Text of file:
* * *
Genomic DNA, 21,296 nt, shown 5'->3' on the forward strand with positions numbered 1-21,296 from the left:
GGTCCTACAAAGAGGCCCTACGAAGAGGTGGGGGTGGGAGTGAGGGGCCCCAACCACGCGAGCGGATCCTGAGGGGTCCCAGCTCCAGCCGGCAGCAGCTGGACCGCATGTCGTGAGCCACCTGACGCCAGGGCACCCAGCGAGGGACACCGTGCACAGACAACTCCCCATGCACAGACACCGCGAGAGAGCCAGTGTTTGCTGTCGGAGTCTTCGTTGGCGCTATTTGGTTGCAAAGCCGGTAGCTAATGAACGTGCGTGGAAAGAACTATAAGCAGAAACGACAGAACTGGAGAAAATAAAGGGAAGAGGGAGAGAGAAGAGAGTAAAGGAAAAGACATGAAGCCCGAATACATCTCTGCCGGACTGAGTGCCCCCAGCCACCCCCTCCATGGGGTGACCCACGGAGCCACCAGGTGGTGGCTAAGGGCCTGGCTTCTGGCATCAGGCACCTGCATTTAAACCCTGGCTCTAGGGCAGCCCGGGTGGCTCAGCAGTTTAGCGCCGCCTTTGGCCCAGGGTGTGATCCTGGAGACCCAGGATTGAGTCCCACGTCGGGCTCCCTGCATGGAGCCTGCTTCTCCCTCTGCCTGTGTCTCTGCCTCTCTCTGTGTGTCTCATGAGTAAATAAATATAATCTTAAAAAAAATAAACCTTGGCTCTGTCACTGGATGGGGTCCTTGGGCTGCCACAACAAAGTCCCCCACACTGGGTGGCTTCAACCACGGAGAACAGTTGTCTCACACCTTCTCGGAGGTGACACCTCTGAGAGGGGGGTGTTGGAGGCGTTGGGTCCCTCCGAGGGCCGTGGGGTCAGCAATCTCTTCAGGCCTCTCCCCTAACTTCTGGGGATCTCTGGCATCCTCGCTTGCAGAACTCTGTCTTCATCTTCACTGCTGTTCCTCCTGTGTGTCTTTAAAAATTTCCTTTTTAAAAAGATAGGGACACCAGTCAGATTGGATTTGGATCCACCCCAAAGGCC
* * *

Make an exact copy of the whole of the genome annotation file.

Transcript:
Genomic DNA, 21,296 nt, shown 5'->3' on the forward strand with positions numbered 1-21,296 from the left:
GGTCCTACAAAGAGGCCCTACGAAGAGGTGGGGGTGGGAGTGAGGGGCCCCAACCACGCGAGCGGATCCTGAGGGGTCCCAGCTCCAGCCGGCAGCAGCTGGACCGCATGTCGTGAGCCACCTGACGCCAGGGCACCCAGCGAGGGACACCGTGCACAGACAACTCCCCATGCACAGACACCGCGAGAGAGCCAGTGTTTGCTGTCGGAGTCTTCGTTGGCGCTATTTGGTTGCAAAGCCGGTAGCTAATGAACGTGCGTGGAAAGAACTATAAGCAGAAACGACAGAACTGGAGAAAATAAAGGGAAGAGGGAGAGAGAAGAGAGTAAAGGAAAAGACATGAAGCCCGAATACATCTCTGCCGGACTGAGTGCCCCCAGCCACCCCCTCCATGGGGTGACCCACGGAGCCACCAGGTGGTGGCTAAGGGCCTGGCTTCTGGCATCAGGCACCTGCATTTAAACCCTGGCTCTAGGGCAGCCCGGGTGGCTCAGCAGTTTAGCGCCGCCTTTGGCCCAGGGTGTGATCCTGGAGACCCAGGATTGAGTCCCACGTCGGGCTCCCTGCATGGAGCCTGCTTCTCCCTCTGCCTGTGTCTCTGCCTCTCTCTGTGTGTCTCATGAGTAAATAAATATAATCTTAAAAAAAATAAACCTTGGCTCTGTCACTGGATGGGGTCCTTGGGCTGCCACAACAAAGTCCCCCACACTGGGTGGCTTCAACCACGGAGAACAGTTGTCTCACACCTTCTCGGAGGTGACACCTCTGAGAGGGGGGTGTTGGAGGCGTTGGGTCCCTCCGAGGGCCGTGGGGTCAGCAATCTCTTCAGGCCTCTCCCCTAACTTCTGGGGATCTCTGGCATCCTCGCTTGCAGAACTCTGTCTTCATCTTCACTGCTGTTCCTCCTGTGTGTCTTTAAAAATTTCCTTTTTAAAAAGATAGGGACACCAGTCAGATTGGATTTGGATCCACCCCAAAGGCC